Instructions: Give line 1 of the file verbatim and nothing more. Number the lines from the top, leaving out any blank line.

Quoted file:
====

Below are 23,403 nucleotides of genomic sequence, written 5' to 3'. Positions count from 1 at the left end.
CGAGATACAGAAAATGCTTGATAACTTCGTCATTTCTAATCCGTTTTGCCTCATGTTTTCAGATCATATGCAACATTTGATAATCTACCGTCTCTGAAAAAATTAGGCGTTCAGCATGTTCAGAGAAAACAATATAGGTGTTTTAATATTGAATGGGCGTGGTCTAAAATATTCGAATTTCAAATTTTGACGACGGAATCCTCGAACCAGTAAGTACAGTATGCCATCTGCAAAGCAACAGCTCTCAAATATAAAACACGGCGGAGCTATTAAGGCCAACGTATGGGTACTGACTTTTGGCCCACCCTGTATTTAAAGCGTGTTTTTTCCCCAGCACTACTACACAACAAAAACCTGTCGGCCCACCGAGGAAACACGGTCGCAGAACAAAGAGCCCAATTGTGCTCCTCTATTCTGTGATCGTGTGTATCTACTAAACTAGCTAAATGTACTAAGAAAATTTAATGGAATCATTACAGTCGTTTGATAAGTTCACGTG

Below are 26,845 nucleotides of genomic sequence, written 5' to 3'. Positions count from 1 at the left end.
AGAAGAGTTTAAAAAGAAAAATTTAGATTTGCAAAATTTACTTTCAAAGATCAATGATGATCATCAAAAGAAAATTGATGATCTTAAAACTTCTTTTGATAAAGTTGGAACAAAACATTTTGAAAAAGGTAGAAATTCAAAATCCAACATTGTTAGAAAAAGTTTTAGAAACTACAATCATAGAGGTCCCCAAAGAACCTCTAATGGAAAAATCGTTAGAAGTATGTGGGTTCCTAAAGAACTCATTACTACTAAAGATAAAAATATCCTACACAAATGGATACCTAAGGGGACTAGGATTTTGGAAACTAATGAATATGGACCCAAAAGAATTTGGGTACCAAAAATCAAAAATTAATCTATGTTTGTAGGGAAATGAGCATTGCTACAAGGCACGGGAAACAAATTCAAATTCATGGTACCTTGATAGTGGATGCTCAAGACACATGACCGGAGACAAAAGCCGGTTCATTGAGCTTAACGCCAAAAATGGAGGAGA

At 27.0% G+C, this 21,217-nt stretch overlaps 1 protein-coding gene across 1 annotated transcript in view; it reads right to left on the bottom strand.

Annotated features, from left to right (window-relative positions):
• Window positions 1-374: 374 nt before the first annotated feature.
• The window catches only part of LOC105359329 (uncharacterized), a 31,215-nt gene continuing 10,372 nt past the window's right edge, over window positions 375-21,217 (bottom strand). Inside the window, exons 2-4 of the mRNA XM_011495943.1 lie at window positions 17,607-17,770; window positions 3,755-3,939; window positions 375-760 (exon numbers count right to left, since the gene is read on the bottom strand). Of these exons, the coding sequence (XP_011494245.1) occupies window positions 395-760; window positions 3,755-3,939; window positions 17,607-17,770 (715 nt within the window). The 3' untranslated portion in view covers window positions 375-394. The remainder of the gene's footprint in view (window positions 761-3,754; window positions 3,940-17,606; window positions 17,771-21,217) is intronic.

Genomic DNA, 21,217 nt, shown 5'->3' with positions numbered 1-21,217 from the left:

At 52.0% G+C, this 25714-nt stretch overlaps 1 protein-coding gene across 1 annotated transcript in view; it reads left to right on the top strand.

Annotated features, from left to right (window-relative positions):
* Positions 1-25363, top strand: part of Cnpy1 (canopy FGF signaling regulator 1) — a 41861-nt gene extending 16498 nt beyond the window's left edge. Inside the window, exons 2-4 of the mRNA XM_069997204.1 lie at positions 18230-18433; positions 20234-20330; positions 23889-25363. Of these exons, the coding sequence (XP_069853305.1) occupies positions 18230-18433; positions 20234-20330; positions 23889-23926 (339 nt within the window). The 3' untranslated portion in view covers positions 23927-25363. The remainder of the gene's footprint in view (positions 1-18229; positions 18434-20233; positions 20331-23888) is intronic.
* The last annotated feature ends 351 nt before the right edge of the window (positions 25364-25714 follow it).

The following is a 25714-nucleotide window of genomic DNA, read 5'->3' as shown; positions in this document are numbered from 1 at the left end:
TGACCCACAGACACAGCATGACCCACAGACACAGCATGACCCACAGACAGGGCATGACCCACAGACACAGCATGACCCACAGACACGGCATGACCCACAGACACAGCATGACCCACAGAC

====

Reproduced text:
Below are 23,403 nucleotides of genomic sequence, written 5' to 3'. Positions count from 1 at the left end.